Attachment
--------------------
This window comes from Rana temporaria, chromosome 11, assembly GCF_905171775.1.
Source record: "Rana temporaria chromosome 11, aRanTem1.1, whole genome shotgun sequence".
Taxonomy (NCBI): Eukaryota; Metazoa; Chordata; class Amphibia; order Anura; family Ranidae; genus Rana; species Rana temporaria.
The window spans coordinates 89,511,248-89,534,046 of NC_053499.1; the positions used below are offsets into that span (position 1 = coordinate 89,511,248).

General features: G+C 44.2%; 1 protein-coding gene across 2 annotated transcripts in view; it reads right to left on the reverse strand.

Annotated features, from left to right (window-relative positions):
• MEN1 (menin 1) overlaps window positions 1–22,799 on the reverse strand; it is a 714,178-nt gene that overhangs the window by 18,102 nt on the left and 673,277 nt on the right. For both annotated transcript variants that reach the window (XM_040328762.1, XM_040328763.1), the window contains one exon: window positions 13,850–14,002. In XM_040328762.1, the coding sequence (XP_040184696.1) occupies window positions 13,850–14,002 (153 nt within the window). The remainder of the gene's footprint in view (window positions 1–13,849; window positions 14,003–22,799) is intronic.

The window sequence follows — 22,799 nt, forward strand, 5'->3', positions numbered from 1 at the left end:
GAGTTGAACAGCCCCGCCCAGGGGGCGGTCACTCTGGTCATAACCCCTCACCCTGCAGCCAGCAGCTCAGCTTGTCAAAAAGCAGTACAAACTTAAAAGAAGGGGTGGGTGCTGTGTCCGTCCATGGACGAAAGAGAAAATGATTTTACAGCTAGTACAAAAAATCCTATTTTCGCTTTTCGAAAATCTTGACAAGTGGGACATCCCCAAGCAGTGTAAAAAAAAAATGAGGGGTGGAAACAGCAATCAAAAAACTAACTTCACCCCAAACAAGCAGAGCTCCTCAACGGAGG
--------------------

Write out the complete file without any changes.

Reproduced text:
This window comes from Rana temporaria, chromosome 11, assembly GCF_905171775.1.
Source record: "Rana temporaria chromosome 11, aRanTem1.1, whole genome shotgun sequence".
Taxonomy (NCBI): Eukaryota; Metazoa; Chordata; class Amphibia; order Anura; family Ranidae; genus Rana; species Rana temporaria.
The window spans coordinates 89,511,248-89,534,046 of NC_053499.1; the positions used below are offsets into that span (position 1 = coordinate 89,511,248).

General features: G+C 44.2%; 1 protein-coding gene across 2 annotated transcripts in view; it reads right to left on the reverse strand.

Annotated features, from left to right (window-relative positions):
• MEN1 (menin 1) overlaps window positions 1–22,799 on the reverse strand; it is a 714,178-nt gene that overhangs the window by 18,102 nt on the left and 673,277 nt on the right. For both annotated transcript variants that reach the window (XM_040328762.1, XM_040328763.1), the window contains one exon: window positions 13,850–14,002. In XM_040328762.1, the coding sequence (XP_040184696.1) occupies window positions 13,850–14,002 (153 nt within the window). The remainder of the gene's footprint in view (window positions 1–13,849; window positions 14,003–22,799) is intronic.

The window sequence follows — 22,799 nt, forward strand, 5'->3', positions numbered from 1 at the left end:
GAGTTGAACAGCCCCGCCCAGGGGGCGGTCACTCTGGTCATAACCCCTCACCCTGCAGCCAGCAGCTCAGCTTGTCAAAAAGCAGTACAAACTTAAAAGAAGGGGTGGGTGCTGTGTCCGTCCATGGACGAAAGAGAAAATGATTTTACAGCTAGTACAAAAAATCCTATTTTCGCTTTTCGAAAATCTTGACAAGTGGGACATCCCCAAGCAGTGTAAAAAAAAAATGAGGGGTGGAAACAGCAATCAAAAAACTAACTTCACCCCAAACAAGCAGAGCTCCTCAACGGAGG